By Laura Suelau ’13
An audible rumble rolls through the crowd of mostly-retired at the Aspen Institute as they wonder why they paid $15 for a “conversation” with Justice Kennedy and if maybe they should just leave. The mediocre props on stage (two construction paper easels with a small “c” and a large “C” written on them), only serve to heighten the audience’s doubt that the event will prove worthwhile, but the face-lifted crowd remains seated and Kennedy takes the stage.
What follows is a rough overview of the topics, from profound to humorous, Justice Kennedy covered. (Disclaimer: Justice Kennedy does not allow tape recording and one can only type so fast in iPhone Notes.)
What’s with the “props”?
There is the “Constitution” and the “constitution.” First, a little history lesson: Jefferson was not in Philadelphia during the Constitutional Convention, he was in France. From that distance he made clear that Virginia would not ratify without a Bill of Rights. Thus, we have a Constitution with a structure by Hamilton and a Bill of Rights by Jefferson. That document is the large “C.”
Constitution with a small “c” is the human aspect of the document. Without a virtuous enlightened people, the “constitution” cannot survive. Small “c” is the sum total of the morals, history, customs, destiny, and values of the people and should work together with the big “C.” Freedom and the United States are largely judged by the small “c” and each generation is the trustee for the next.
“Structure Should not be Dismissed as Being Irrelevant to Rights”
Federalism is not just a convenient organizing premise, it has a moral premise. It is ethically wrong to delegate so much power to a central body that you no longer have control over your own destiny.
“Happiness to Jefferson Did Not Mean a Third Car”
(This statement draws considerable laughter from a crowd to whom “third jet” is more accurate, but Kennedy continued). The “pursuit of happiness” to Jefferson was more than material gain. It used to be that the principle meaning of happiness was the feeling of self worth one attained by making a contribution to their community. It should be a concern that the present generation does not understand the origin of freedom. The President and every citizen has a duty to teach that. Because you cannot preserve what you’ve not studied and you cannot protect what you don’t practice and you cannot transmit what you haven’t learned.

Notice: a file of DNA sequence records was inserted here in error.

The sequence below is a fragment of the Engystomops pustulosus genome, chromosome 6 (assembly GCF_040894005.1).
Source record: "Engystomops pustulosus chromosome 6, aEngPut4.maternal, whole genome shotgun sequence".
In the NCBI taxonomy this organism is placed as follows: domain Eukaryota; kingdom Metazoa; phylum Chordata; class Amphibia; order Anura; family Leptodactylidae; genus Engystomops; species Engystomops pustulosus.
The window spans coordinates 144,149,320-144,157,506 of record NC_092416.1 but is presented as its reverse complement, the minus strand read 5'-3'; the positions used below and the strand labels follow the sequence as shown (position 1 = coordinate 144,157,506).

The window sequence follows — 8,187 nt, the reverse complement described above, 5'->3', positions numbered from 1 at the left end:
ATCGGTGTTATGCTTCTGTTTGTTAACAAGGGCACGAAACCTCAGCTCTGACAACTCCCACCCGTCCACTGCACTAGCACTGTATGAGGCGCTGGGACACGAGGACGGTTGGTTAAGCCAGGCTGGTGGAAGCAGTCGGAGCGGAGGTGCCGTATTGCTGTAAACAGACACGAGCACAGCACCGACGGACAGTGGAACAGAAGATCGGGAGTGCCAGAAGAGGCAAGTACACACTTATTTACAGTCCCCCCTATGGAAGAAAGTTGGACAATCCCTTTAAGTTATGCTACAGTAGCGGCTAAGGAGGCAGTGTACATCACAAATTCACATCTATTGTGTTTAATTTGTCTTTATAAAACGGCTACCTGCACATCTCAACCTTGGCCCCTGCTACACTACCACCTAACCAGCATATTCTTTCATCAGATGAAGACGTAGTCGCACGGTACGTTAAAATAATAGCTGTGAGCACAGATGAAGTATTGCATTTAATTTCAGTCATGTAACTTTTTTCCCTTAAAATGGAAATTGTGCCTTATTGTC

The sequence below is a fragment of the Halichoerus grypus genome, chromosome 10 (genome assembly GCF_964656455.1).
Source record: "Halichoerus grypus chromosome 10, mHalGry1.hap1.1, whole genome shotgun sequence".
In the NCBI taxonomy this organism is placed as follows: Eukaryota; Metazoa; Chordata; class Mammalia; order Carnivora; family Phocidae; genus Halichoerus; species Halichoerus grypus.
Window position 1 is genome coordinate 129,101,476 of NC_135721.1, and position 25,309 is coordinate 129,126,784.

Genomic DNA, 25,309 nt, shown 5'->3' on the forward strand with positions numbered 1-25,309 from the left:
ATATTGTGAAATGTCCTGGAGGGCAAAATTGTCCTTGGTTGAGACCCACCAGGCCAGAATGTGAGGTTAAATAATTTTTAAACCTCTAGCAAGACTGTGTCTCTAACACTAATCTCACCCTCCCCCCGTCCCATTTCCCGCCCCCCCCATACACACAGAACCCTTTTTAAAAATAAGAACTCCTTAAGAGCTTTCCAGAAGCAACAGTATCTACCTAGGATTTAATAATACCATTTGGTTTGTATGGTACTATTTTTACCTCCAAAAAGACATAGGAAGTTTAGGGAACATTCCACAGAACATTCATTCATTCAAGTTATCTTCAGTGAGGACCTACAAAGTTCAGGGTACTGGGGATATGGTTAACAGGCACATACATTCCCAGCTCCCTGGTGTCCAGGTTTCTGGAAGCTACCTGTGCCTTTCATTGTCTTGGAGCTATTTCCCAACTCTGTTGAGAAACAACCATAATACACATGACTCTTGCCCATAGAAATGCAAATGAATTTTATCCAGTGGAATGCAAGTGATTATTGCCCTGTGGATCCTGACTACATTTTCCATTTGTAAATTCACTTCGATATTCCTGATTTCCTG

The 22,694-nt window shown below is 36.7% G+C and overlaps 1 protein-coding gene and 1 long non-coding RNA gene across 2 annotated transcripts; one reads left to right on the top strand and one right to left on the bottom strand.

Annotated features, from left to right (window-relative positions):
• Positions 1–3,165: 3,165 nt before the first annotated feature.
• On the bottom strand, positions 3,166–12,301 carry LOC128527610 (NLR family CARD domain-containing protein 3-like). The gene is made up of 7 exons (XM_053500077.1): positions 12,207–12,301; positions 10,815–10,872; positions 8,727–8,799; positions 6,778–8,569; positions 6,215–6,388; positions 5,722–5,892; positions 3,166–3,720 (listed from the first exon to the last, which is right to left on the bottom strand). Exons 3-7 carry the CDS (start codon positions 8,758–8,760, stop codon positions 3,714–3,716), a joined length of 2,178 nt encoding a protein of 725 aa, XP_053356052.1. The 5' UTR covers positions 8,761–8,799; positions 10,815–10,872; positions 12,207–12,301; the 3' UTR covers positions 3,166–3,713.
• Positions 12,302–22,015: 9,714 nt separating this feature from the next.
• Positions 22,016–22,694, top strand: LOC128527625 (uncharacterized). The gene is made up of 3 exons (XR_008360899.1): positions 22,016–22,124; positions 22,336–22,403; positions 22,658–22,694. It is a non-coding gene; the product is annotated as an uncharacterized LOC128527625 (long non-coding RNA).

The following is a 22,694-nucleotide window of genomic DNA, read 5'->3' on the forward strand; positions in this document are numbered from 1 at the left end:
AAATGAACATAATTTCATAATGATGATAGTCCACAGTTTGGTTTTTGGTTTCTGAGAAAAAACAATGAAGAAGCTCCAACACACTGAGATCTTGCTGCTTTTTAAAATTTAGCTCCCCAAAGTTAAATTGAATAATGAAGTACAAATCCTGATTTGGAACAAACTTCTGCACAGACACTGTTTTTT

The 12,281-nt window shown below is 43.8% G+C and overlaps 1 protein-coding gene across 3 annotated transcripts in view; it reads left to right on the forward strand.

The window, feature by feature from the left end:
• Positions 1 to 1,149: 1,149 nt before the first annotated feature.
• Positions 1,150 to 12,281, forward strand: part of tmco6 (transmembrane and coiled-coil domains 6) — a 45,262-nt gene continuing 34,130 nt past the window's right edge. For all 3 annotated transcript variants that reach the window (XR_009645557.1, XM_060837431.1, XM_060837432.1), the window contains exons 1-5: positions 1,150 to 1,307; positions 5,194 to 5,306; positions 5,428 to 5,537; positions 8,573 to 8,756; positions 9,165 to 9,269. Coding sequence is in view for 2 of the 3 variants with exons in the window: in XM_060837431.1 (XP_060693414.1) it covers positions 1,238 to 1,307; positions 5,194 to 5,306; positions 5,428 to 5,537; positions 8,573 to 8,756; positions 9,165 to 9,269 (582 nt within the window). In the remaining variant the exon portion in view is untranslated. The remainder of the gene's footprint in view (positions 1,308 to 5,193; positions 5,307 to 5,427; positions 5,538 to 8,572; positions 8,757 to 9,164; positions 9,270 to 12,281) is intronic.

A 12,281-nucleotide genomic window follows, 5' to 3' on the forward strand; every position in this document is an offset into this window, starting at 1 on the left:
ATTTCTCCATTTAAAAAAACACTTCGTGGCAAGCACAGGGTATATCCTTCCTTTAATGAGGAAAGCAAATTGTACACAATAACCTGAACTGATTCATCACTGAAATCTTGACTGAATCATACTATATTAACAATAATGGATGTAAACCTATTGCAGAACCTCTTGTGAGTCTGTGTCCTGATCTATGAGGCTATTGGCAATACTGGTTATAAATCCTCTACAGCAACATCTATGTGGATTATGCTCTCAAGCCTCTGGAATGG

The Democracy Experiment
As a country we need to return to the basics – we are in a crisis and the rest of the world is watching. For over half of the world the verdict on democracy, the verdict on the United States, is still out. That is why we must discuss how best to sustain freedom.
Why Not Answer Questions on this Term’s Decisions?
We are judged by what we write; we don’t go around giving speeches saying how great my majority opinion was or how great somebody’s dissent was. We don’t do that. That’s for the professors, for the legal profession, for the public, to hold the court accountable for what it does. I think it’s a little bit pretentious to say we are the only branch of the government that explains what we do (laughter). We have already explained our reasoning and we just hope we do it right.
On Public Distrust of the “System”
A half-truth soon becomes a full lie. A public that is skeptical soon becomes cynical and cynicism corrodes all human lives. Democracy with mass media is relatively new, but the media has a duty to convey messages accurately.
Inside the Court
I am not nervous on the bench, if anything I am nervous for those arguing. When I do feel pressure is in judicial conference where I, and each Justice, present 4-6 cases with our reasons and talk in order of seniority. We do not always have a reason; we wait and listen or are sometimes tentative. Our goal is to get a rationale that five justices agree with and give guidance to the system. A divided case doesn’t give guidance.
We are pretty careful about private conversations outside of the conference and try to avoid cliques.
Who Reads the Opinions Anyway?
There is a heavy reliance on the press to convey our opinions. For two media outlets to incorrectly report an outcome that will impact the American people for years to come is just silly.
In general the media doesn’t have time to explain why and that’s one of the problems with the Internet – we are losing quiet reflective judgment, losing consensus based on reasoned deliberation.
How to Eloquently Dodge a Question on Privacy in the Technological Age:
I know the more technologically advanced we become, the more fragile our individuality is.
City on a Hill
When asked why America’s definition of “Rule of Law” (specifically Kennedy’s famous three-part definition) should be the guiding principle for other nations, Justice Kennedy boldly responded: “We hold these truths to be self evident. I don’t think I need to explain moral primacy of freedom, it’s everyone’s right.”
Then Why Use International Standards in Roper and Lawrence v. Texas?
Wasn’t that a big stir? It is very important to maintain the link to our Constitution with a big “C”, it’s a priceless gift. It’s yours and it defines you. On the other hand, what about when the Founders looked to Plato? Do you think they made up “freedom” or “democracy” in Philadelphia? The founders looked to foreign law for guidance. Of course we look.
Teach Your Children Well
Teaching civics in school is crucial to understanding the capacity, right, and duty to preserve the democracy that will soon be yours.
For us the law is emancipating; it gives us freedom.